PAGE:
An Awful Harvest

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An Awful Harvest

I went a hike up to Wawa in Montalban and up the mountain roads. Here I was to go past the peaks of Mt Parawagan, Susong Dalaga and Mt Lagyo plus others. The road had been improved by engineers with trucks and plant equipment. I wanted to hike a big circle right back to the beginning. This was possible a few months ago but not now due to the building of the Pamitinan Dam. It will take four years to do this and flood a complete valley near the peaks. A guard told me no entry by the construction site. I talked to a head engineer and he told me more details. The dam will be eighty metres tall or deep more than the Kaliwa Dam of sixty four metres. These are big structures. Hikers wanted to hike from Wawa to Casili by the newly improved mountain roads but the dam construction stopped this. In time a new road will be built above the dam level replacing the old road. Even if the road is built in a year the dam will still be unfinished so still no entry.

I saw a sign saying beware of UXO Unexploded Ordnance. A local man told me about this, of how the military was looking for it and would defuse any found. His details matched much of what I’ve heard before, like finding shrapnel in the soil. The sign was for the road improvement and dam construction. Sleeping shells waited to knocked awake and kill.

The digger, bulldozer and plant drivers need to be paid danger money. No joke. The area they work on is a small part of a huge World War 2 battlefield. An awful harvest litters the land with unexploded ordnance being buried in the soil having not detonated. Mortars, shells, bombs and other things; these all need locating and safely defusing by the military.

People live in the area and many have found live or exploded shells. The live shells are complete and the spent ones are in varied sized pieces. On my hike up there I was given a piece of one five five millimetre shell from a local. This was in two parts, the biggest weighed many pounds. I estimate between one in four and six fired never exploded. On the stone mountains like Mt Lagyo the shells and bombs will explode on impact if the detonators are triggered. In soil covered peaks the shells can just dig in and don’t go off. The army went up to Mt Lagyo looking for unexploded ordnance. They found nothing.

The road that has been improved and widened would’ve yielded many unexploded munitions. I’m curious how many were found and wonder how many thousands still hide unfound. Sections of the trees/grass by the road are taped off. This is for safety of any munitions and also due to the steepness of the terrain.

The local people within the valley are being moved away and compensated for thus upheaval. Their valley will be inundated by what is now a small river in coming years. Any remaining homes and unfound munitions or Japanese tunnels will be underwater.

Every time I hike the area from Wawa to Mt Mataba to Timberland to Casili I read about or am told or shown evidence from the war and battles; that old actions from 1945 has outlived the people of that time be it locals or soldiers. History is not old and boring black and white photos. An rusty Arisaka rifle with working bolt or blasted shell fragments tell more than any story or photo ever could. Only fate and God knows the unnamed soldiers names now.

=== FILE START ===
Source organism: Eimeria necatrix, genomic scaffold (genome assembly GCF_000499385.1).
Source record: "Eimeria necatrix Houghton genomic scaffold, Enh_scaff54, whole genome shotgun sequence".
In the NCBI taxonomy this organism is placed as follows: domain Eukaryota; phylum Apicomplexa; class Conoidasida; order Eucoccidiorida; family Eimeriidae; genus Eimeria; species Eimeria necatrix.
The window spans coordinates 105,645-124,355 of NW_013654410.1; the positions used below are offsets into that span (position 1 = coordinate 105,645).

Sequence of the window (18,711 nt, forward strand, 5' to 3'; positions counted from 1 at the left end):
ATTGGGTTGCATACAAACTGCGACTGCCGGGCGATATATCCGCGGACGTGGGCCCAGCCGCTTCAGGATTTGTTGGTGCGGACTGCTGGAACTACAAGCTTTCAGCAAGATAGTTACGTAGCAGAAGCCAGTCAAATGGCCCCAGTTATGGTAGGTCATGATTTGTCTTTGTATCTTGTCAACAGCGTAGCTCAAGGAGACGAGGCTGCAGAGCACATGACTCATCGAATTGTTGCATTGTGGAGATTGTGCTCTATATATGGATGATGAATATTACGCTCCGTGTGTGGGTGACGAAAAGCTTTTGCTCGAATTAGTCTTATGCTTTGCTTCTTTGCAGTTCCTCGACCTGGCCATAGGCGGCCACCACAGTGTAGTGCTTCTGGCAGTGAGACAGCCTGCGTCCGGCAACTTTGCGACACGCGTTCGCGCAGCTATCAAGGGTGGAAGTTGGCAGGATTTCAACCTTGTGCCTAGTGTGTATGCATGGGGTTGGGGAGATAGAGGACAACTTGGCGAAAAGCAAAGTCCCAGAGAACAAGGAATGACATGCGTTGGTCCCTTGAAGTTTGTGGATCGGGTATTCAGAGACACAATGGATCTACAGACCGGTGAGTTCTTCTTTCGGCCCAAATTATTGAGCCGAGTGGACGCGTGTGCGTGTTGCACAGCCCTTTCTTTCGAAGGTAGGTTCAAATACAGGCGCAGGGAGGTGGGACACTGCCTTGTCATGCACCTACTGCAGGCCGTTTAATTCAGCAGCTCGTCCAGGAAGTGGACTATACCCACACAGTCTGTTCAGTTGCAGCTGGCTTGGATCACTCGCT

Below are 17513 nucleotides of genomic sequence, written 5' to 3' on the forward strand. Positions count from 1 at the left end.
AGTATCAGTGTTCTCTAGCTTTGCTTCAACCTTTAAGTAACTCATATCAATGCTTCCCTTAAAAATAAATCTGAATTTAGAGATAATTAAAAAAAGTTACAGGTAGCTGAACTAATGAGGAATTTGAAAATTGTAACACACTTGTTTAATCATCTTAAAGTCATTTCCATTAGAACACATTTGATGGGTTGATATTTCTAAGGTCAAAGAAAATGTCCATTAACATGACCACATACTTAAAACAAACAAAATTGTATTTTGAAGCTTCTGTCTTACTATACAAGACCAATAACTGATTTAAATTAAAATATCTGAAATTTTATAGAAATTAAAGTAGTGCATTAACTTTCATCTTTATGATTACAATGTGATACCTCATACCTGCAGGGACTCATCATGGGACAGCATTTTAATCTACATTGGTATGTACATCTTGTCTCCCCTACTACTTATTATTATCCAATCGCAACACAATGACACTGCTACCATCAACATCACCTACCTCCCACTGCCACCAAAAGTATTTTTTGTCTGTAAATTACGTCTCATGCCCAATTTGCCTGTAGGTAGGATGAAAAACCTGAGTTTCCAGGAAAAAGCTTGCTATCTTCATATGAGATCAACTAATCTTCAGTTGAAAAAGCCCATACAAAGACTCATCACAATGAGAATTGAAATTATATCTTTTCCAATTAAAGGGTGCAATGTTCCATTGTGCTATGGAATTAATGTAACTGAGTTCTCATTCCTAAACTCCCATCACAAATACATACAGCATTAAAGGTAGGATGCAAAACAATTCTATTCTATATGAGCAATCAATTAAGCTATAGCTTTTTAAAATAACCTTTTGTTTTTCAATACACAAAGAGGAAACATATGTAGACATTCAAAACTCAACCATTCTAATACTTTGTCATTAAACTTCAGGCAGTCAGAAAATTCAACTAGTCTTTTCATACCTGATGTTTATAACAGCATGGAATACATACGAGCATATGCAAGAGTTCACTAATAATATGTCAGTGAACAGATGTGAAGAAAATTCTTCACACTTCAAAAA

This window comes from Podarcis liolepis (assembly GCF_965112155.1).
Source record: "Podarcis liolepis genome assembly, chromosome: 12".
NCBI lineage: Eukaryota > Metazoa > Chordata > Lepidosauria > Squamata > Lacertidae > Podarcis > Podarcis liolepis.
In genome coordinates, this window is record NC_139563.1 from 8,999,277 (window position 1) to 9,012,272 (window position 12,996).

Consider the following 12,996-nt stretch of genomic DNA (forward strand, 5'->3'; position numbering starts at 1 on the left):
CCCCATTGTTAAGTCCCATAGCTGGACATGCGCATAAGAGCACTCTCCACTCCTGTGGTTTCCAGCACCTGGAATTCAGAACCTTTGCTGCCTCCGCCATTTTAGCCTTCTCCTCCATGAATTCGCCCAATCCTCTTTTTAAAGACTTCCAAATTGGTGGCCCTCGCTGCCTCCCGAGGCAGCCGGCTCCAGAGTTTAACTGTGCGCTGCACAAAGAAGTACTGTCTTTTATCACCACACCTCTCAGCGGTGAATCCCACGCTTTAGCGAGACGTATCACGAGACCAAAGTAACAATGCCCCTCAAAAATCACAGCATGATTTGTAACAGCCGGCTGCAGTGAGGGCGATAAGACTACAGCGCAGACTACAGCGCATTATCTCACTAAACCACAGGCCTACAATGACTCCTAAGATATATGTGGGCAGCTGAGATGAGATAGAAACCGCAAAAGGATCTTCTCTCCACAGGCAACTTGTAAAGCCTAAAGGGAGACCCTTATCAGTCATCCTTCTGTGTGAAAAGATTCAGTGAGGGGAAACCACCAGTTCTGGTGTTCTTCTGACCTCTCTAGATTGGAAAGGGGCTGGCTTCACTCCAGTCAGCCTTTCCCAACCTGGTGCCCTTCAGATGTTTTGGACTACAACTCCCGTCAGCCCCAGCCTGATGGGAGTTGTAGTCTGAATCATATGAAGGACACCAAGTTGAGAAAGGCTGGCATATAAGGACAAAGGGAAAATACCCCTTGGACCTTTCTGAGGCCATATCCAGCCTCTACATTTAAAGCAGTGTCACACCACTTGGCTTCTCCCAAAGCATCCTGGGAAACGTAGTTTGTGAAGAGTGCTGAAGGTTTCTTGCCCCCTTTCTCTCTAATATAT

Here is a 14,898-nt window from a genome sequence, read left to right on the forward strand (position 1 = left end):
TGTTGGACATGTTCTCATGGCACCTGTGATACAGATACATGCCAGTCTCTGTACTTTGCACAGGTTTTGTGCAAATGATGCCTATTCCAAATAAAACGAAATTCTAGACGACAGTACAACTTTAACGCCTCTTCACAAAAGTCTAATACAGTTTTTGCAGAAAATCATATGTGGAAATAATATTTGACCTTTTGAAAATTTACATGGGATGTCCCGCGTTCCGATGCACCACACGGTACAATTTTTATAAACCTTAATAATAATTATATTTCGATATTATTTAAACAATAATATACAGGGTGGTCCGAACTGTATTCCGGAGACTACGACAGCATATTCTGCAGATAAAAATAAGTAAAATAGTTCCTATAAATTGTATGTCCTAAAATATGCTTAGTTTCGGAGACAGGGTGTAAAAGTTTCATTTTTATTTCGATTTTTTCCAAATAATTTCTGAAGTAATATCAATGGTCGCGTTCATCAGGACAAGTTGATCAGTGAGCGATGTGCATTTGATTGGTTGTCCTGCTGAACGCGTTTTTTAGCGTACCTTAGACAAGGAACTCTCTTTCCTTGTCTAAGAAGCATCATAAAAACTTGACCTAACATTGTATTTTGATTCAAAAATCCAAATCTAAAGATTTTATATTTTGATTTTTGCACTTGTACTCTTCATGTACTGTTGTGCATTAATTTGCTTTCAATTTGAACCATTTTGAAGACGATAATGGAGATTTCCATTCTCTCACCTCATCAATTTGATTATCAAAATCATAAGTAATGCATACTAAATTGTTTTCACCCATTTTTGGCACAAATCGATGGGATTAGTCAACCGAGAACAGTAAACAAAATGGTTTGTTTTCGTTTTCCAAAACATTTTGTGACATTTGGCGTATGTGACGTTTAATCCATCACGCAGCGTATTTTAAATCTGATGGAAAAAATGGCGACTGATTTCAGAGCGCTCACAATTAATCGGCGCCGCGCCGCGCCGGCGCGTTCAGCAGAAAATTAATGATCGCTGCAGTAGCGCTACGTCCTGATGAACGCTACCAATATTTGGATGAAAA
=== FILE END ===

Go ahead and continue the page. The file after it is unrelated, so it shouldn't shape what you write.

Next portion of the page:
When the dam is built I wonder how many unfound unexploded ordnance and dead Japanese soldiers will be now forever unfound? I suspect many thousand Japanese soldiers are buried on those peaks. Remember, these hills are the first high ground above Manila. This was the start of the high ground battles that went on for hundreds of miles at several huge mountain ranges. It was Tier 1 fighting equal to anywhere involving hundreds of thousands of opposing troops, of which tens of thousands were killed.

Now the 1945 legacy is coming back to bite us. Not just buried shells on a dam construction site but the risk of them still exploding when not even found. This is due to corroding fuses. Buried bombs in Europe have self detonated several times. I’ve been told of two large unexploded warplane dropped bombs, one near Timberland and the other near Mt Parawagan. Both need to be found again and professionally defused. History is never boring; the lethal harvest is a testimony to their dastardly deeds.


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nick armbrister

Mon 24th Jan 2022 06:44

yes mate the Philippines was a huge battle area with vicious fighting equal to anywhere thanx for reading

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Greg Freeman

Mon 10th Jan 2022 09:43

What an interesting account, Nick. Obsessed with my own little corner of Japan's second world war, I had never appreciated that the Philippines had been such a battleground, occupied only a few hours after Pearl Harbor.

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